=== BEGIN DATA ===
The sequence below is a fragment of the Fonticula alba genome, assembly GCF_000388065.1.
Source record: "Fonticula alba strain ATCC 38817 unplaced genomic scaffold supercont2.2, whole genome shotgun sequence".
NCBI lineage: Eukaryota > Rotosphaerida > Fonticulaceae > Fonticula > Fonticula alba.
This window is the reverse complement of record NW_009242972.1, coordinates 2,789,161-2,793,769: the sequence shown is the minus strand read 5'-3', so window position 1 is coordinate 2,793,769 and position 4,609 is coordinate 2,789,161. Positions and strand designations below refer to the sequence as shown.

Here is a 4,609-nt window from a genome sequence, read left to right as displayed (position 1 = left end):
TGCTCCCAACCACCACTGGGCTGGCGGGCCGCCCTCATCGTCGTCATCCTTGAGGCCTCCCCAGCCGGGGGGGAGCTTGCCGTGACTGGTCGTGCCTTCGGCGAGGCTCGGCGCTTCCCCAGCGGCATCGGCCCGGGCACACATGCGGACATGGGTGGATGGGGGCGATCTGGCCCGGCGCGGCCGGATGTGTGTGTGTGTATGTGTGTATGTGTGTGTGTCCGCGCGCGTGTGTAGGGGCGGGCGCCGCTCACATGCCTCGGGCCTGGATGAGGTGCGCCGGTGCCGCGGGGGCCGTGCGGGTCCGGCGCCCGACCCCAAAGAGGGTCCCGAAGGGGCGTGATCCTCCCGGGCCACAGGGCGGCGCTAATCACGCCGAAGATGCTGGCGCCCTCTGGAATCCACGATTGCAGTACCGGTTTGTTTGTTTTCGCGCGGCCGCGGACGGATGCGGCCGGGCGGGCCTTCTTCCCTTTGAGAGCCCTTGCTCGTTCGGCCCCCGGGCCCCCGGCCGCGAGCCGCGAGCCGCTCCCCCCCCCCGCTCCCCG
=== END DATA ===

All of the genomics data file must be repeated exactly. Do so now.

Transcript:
The sequence below is a fragment of the Fonticula alba genome, assembly GCF_000388065.1.
Source record: "Fonticula alba strain ATCC 38817 unplaced genomic scaffold supercont2.2, whole genome shotgun sequence".
NCBI lineage: Eukaryota > Rotosphaerida > Fonticulaceae > Fonticula > Fonticula alba.
This window is the reverse complement of record NW_009242972.1, coordinates 2,789,161-2,793,769: the sequence shown is the minus strand read 5'-3', so window position 1 is coordinate 2,793,769 and position 4,609 is coordinate 2,789,161. Positions and strand designations below refer to the sequence as shown.

Here is a 4,609-nt window from a genome sequence, read left to right as displayed (position 1 = left end):
TGCTCCCAACCACCACTGGGCTGGCGGGCCGCCCTCATCGTCGTCATCCTTGAGGCCTCCCCAGCCGGGGGGGAGCTTGCCGTGACTGGTCGTGCCTTCGGCGAGGCTCGGCGCTTCCCCAGCGGCATCGGCCCGGGCACACATGCGGACATGGGTGGATGGGGGCGATCTGGCCCGGCGCGGCCGGATGTGTGTGTGTGTATGTGTGTATGTGTGTGTGTCCGCGCGCGTGTGTAGGGGCGGGCGCCGCTCACATGCCTCGGGCCTGGATGAGGTGCGCCGGTGCCGCGGGGGCCGTGCGGGTCCGGCGCCCGACCCCAAAGAGGGTCCCGAAGGGGCGTGATCCTCCCGGGCCACAGGGCGGCGCTAATCACGCCGAAGATGCTGGCGCCCTCTGGAATCCACGATTGCAGTACCGGTTTGTTTGTTTTCGCGCGGCCGCGGACGGATGCGGCCGGGCGGGCCTTCTTCCCTTTGAGAGCCCTTGCTCGTTCGGCCCCCGGGCCCCCGGCCGCGAGCCGCGAGCCGCTCCCCCCCCCCGCTCCCCG